The coronavirus pandemic prompted British Airways to speed up the scrapping of its 31-strong 747 fleet.
And the first of its last remaining jumbos to be retired was pictured taking off from Heathrow Airport today on its final journey. It flew empty to Spain – where it will be scrapped.
The aircraft, flying under flight number BA9170E, was spotted taking to the skies around 10.30am, bound for Castellon after clocking up 50 million miles in the air over 25 years. Aviation enthusiasts gathered nearby to get one last glimpse and snap one last picture of the plane.
The first of the last remaining British Airways 747s to be retired is pictured taxiing towards the runway at Heathrow today before embarking on its final journey. It flew empty to Spain, where it will be scrapped
The jumbo jet is pictured getting ready to depart Heathrow for the final time. Last month, BA announced that all 31 Boeing 747s in its fleet had flown their last passenger services
The aircraft received an emotional farewell from the Nats Air Traffic Control Tower at Heathrow Airport.
On a video of the take-off released by BA, the air traffic controller can be heard telling the captain: ‘Speedbird 9170, it’s farewell from all of us here at Nats Heathrow control tower.
‘The 747 has graced our skies for 25 years and we are truly sorry to see it go.’
The captain replied saying: ‘Thanks for all of your assistance over the years. It’s been a pleasure and a privilege and on behalf of all pilots and crew who fly this aircraft, it is with a heavy heart that we say goodbye to this aircraft on its last flight. Thank you very much.’
Last month, BA announced that all 31 Boeing 747s in its fleet had flown their last passenger services ‘with immediate effect’ and would be retired.
BA explained: ‘British Airways’ fleet of 747s are being retired at an accelerated rate as a result of the devastating impact the Covid-19 pandemic has had on the airline and the aviation sector, which is not predicted to recover to 2019 levels until at least 2024.’
The aircraft that retired today first entered service in 1994 and last flew in April, when mid-lockdown it flew back from Lagos, Nigeria, as part of the UK’s repatriation efforts.
The plane, registration G-CIVD, could accommodate 14 first-class passengers, 52 Club World (business class) passengers, 36 World Traveller Plus (premium economy) passengers and 242 World Traveller (economy) customers.
The retiring aircraft gets airborne. It first entered service in 1994 and flew its last passenger service in April
Its top speed is 565mph and it has a take-off speed of 180mph. It is 231ft (70.6 metres) long, 63ft (19.41 metres) high and has a wingspan of 211ft (64.4 metres). It is fitted with four Rolls-Royce RB211-524 engines.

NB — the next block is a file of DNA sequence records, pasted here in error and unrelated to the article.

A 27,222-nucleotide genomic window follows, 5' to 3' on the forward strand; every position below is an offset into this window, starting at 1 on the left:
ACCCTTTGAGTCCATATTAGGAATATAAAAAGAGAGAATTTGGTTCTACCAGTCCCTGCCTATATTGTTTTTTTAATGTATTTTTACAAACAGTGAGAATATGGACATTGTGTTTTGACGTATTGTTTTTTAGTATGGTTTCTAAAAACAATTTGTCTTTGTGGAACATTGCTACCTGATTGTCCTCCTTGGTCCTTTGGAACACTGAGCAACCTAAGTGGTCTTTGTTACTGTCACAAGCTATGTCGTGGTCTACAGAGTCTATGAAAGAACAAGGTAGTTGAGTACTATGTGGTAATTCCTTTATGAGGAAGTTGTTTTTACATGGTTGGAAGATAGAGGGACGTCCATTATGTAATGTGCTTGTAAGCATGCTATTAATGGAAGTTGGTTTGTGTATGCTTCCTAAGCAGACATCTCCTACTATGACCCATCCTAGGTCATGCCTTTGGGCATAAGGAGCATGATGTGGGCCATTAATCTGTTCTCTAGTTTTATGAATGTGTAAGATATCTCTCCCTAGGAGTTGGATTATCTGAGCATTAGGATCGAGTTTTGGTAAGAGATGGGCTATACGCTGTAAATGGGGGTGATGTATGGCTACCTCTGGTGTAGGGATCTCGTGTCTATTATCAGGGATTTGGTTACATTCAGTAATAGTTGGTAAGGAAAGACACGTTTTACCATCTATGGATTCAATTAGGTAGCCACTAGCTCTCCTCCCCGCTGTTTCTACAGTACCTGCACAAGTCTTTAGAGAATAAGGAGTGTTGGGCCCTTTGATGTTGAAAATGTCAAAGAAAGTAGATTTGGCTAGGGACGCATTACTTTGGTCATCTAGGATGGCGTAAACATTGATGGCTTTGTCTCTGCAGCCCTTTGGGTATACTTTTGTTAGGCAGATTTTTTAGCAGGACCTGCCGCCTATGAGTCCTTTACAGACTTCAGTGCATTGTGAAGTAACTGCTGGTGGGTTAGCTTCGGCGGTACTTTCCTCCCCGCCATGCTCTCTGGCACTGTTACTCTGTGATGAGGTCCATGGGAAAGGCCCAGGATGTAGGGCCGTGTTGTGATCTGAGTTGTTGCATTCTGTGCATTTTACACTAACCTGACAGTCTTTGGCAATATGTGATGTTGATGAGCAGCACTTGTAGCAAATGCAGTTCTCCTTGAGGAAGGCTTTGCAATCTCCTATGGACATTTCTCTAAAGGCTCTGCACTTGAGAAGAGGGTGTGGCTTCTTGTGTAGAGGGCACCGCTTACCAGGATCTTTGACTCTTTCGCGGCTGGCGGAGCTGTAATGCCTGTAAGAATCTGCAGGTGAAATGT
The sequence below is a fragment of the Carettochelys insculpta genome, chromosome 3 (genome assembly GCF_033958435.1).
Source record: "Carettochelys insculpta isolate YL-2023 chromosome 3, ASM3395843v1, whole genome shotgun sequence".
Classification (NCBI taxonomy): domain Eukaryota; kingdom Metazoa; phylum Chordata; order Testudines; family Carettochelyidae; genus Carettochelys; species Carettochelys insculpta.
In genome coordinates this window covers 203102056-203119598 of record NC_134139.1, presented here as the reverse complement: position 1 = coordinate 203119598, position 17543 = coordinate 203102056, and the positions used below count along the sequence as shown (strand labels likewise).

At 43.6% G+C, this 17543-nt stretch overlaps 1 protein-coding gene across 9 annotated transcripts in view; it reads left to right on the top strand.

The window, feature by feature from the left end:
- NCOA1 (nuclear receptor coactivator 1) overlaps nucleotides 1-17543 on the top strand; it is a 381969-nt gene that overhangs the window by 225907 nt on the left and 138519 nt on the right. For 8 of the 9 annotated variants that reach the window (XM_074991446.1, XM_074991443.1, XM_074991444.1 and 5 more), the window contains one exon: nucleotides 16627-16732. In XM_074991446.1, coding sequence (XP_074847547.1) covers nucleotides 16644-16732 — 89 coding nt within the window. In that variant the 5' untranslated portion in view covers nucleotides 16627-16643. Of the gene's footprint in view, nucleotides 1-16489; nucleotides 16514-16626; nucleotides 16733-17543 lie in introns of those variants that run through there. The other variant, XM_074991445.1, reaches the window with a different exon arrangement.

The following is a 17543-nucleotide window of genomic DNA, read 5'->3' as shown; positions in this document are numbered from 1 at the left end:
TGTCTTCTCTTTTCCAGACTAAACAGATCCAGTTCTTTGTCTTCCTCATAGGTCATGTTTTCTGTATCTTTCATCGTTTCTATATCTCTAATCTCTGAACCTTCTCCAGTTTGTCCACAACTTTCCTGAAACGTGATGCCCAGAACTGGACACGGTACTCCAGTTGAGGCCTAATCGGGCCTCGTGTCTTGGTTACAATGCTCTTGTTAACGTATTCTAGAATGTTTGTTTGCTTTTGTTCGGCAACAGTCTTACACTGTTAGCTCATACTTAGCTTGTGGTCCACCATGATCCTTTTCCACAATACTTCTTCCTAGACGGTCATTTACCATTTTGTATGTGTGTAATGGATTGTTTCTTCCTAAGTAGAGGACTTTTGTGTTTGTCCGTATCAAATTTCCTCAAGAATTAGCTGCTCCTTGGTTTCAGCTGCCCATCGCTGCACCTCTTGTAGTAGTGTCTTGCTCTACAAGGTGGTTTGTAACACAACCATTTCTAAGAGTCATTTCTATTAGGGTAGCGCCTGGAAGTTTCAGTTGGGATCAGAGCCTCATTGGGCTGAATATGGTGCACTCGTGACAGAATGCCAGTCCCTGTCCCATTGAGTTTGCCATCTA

BA estimates that the aircraft has flown for 115,276 hours on 13,364 flights.
Al Bridger, British Airways’ director of flight operations, said: ‘All of us at British Airways and so many of our customers will have fond memories and special moments from our travels on the iconic jumbo jet.
‘As a pilot who was lucky enough to fly the aircraft, the sheer scale of it was unforgettable. You literally looked down on other aircraft.
‘It changed aviation forever when it arrived in the skies and I know I speak for our customers and the global aviation community when I say, despite rightly moving to more sustainable ways of flying, we will still miss the 747 dearly.’
Aviation enthusiasts gathered near Heathrow today to get one last glimpse and snap one last picture of the aircraft
BA estimates that the aircraft retiring, pictured wheels-up over Heathrow today, has flown for 115,276 hours on 13,364 flights and over 50 million miles
The 747, with its humped fuselage and four engines, is the world’s most easily recognised jetliner and it democratised global air travel in the 1970s. At one point BA operated 57 of the aircraft, with the jumbo jet’s first flight to New York in 1971.
But the Boeing model fell behind modern twin-engine aircraft and now trails newer planes in fuel efficiency, making it expensive to run, particularly during the current travel slump.
BA said it had invested heavily in new, modern long-haul aircraft including six A350s and 32 787s, which are around 25 per cent more fuel-efficient than the 747.
Meanwhile, BA, owned by IAG, has said it is fighting for its survival due to coronavirus and needs to axe as many as 12,000 staff.
Restrictions on travel between the UK and popular destinations in the United States and India have wiped out BA’s most lucrative international routes, while demand for European flights has also waned as a result of British quarantine rules.